May corn up 2 ½ at $3.50
May beans down 1 ½ at $8.5775
The DOW is down
USD is weaker
Crude oil down $1.18 at $64.01
Corn bulls were happy to see slightly stronger weekly export sales, but still nothing overly exciting or worrisome enough to shake the bears. Weather forecasts are mostly mixed. Bulls argue there’s still way too much moisture in the soil and rain in the forecast for many important U.S. production areas. Bulls are also pointing to the game-clock, which has been ticking away. Next Wednesday is May 1st, perhaps the bears will start to take more notice once we flip the calendar. It will be interesting to see how much we have planted by mid-May. Remember, back in 2013 we only had about 5% of the crop planted in the week ending April 28th. And only 28% of the corn crop planted by the week ending May 12th. That was about -37% behind our historical pace for that week. I suspect we will be ahead of that pace this year.
Soybean bulls are pointing to China buying a couple more cargoes of U.S. soybeans. Unfortunately, bears were quick to point out, China’s customs data showed March soybean imports totaling 4.92 MMTs, of which only 1.51 MMT’s came from the U.S. (down roughly -50% from last year) while 2.79 MMT’s came from Brazil. Many sources suspect U.S. exports will continue to lag even if a Chinese trade agreement is announced. That’s the biggest problem for the bulls moving forward, it’s not just the trade agreement. There’s continued fallout from African Swine Fever spreading across China, a strong U.S. dollar, a good harvest in South America and near record supply here in the U.S.
Brazil will ship an estimated 290,000 metric tons of soybeans to Mexico in the first three months of its marketing year, which opened on Feb. 1. That would more than double the 120,000 metric tons sold in the same period in 2018 and would be nine times more than usual for the first quarter.
CHS barges still need to travel 500 more miles home to get crucial nutrients to corn farmers for the spring planting season. But it could be a while as river locks on the main U.S. artery for grain and fertilizer have been shuttered for weeks. High water is still presenting a hazard for boats, barges and lock equipment, and railroad travel is also delayed by the winter weather in the western Midwest. According to company officials, the poor weather was a key reason for a $8.9 million drop in agricultural profits during its fiscal second quarter. (Source: Reuters)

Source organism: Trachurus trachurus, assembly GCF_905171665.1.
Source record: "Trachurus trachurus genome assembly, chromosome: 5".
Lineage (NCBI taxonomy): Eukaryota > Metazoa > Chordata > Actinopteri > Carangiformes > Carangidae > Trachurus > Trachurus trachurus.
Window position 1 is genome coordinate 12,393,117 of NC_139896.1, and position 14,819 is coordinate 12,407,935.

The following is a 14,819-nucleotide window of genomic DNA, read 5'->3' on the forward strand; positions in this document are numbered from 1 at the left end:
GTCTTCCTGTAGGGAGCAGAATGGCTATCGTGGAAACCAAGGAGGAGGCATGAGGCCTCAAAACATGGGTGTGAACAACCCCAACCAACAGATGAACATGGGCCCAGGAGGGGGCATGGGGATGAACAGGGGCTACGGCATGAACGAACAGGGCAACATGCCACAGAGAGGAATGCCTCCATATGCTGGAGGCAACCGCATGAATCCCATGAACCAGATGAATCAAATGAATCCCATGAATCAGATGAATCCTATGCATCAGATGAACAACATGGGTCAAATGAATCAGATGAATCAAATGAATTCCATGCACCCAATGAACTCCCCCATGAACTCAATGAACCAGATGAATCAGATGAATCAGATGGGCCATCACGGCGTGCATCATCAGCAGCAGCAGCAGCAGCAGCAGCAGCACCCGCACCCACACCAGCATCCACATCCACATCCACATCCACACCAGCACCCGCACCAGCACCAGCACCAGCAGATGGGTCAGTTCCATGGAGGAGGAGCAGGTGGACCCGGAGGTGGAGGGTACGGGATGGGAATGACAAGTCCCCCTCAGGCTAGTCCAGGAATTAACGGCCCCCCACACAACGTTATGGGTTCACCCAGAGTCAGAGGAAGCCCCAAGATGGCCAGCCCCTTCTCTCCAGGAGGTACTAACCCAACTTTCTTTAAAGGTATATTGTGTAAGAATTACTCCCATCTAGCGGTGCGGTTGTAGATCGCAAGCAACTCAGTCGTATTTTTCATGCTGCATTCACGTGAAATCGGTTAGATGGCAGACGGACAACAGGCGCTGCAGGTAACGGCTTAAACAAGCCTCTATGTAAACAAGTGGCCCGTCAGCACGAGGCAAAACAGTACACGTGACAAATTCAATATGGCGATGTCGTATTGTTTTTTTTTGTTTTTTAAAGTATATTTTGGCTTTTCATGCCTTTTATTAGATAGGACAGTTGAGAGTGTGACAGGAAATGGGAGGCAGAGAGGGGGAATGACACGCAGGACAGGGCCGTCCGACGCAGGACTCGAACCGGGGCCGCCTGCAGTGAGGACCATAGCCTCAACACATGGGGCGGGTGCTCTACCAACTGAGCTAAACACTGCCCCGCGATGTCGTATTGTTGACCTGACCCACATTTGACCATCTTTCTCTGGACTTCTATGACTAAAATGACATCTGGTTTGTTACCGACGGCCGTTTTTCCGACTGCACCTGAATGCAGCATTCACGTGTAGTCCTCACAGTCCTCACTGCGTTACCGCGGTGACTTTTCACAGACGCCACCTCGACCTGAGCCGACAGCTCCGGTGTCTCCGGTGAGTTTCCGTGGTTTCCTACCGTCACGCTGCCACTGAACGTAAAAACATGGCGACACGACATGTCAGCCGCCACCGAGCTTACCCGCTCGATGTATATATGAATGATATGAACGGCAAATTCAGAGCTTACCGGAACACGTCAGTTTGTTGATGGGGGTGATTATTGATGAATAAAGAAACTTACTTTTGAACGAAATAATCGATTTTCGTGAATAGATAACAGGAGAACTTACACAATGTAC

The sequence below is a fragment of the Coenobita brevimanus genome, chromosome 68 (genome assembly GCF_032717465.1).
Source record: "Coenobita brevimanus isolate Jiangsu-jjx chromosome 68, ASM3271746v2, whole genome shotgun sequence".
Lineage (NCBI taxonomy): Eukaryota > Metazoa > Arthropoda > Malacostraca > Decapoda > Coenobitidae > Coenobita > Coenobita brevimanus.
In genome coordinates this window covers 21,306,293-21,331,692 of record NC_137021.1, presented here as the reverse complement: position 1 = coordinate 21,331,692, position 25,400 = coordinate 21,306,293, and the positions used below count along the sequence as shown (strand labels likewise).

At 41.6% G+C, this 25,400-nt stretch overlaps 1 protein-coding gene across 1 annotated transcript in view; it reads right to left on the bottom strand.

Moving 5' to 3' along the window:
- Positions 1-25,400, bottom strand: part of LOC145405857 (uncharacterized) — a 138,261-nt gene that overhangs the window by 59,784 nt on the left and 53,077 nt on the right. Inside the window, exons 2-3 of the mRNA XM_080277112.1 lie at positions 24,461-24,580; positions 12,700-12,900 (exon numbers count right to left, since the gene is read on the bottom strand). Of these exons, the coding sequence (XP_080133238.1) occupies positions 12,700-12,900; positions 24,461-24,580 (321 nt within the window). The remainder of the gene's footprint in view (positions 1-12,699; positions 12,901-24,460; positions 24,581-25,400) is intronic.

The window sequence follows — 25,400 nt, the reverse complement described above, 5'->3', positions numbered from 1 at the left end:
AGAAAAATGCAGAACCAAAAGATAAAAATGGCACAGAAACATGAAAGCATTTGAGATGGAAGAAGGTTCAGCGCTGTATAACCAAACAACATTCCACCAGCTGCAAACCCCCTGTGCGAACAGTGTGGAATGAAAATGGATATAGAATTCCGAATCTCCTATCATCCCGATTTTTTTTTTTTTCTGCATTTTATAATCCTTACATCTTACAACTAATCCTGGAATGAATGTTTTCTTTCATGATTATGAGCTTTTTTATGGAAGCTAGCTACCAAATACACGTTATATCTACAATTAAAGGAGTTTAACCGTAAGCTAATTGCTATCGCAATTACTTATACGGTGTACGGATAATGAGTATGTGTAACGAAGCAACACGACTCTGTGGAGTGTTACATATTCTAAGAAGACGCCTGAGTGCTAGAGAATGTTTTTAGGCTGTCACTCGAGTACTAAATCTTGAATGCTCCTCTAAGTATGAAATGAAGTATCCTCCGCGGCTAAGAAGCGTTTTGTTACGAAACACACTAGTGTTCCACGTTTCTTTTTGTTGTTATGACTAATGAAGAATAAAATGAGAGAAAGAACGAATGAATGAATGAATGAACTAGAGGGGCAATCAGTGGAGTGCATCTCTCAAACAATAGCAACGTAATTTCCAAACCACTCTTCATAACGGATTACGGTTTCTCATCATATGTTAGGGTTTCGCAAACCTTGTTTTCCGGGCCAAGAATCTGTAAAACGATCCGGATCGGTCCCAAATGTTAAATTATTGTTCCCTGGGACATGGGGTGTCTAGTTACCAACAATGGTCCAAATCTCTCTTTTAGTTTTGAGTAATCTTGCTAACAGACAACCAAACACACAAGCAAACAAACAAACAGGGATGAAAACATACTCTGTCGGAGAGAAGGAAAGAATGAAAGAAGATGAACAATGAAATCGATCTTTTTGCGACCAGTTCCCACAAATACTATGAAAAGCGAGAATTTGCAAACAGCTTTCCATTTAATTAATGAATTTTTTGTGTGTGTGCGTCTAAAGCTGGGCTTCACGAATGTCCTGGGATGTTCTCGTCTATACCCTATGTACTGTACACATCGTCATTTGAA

In the middle of the unique mix of trade relations that involve the U.S., China and Taiwan, lies a strong and growing agricultural export market, with opportunity for massive expansion. In 2018, agricultural exports to Taiwan amounted to more than $3.9 billion, of which 43% was consumer-oriented products. I should mention that beef, poultry, and fresh fruit were the top products among the $1.7 billion in that category. We need to keep in mind that high-value consumer-oriented products were major contributors to the growth of U.S. agricultural exports to Taiwan, increasing +23% from 2014 to 2018, and that our reputation among Taiwan’s consumers for high-quality food, agricultural products, and competitive prices bode well for our future growth. With Taiwan’s aging society, which includes changing demographics (more than 20% of its population expected to be older than 65 by 2026) and increased incomes, the country is seeing its residents demand healthier products as well as eating out more frequently. And the good news is the U.S. is positioned to supply the needed demand. Below, I share deeper insights from recent research provided by the USDA’s Foreign Agriculture Service. They offer insight into both the consumer-oriented exports as well as bulk exports going to Taiwan. (Source: USDA, FAS)
Beef & Beef Products: According to Euromonitor International, Taiwan’s households spent more money on meat products than any other type of food, on average about $1,500, in 2017. Beef is Taiwan’s most-imported meat product, with imports valued at more than $1 billion in 2018. Currently we hold a 55% market share in this space and with our reputation for quality and safety, exports should continue to increase. Keep in mind, we only send beef derived from cattle that is less than 30 months of age.
Poultry & Poultry Products: The United States holds a 91% market share of poultry imports, as it is one of the few countries certified to export poultry meat to Taiwan. However, Taiwan does have domestic production that is significant and able to meet most demand, making them the main competitor for U.S. exporters. From what I understand, Taiwan consumers prefer dark meat over breast meat, with broiler thighs, legs, and wings representing a majority of the United States’ $189.4 million in poultry exports to Taiwan in 2018.
Soybeans: While total demand for soybeans has remained flat, the United States increased its market share from 56% in 2017 to 84% in 2018. Increased volume and price competitiveness in 2018 resulted in a 42%increase in U.S. soybean exports, by value. Taiwan is a mature market for soybeans, and thus total consumption is not expected to grow significantly. Substitution of alternative feed and oil products, such as fishmeal and palm oil, also affects total consumption, especially when soybean prices increase. However, there are some opportunities for growth in soybean exports as a source of plant-based protein for Taiwan’s significant vegetarian population.
Corn: The United States holds a large share of Taiwan’s corn import market and this share grew to 76% in 2018. Overall imports of corn from the world increased only slightly, but imports from the United States increased by 33%. Corn imports from Brazil and South Africa, the second- and third-highest-value trading partners behind the United States, fell significantly in 2018.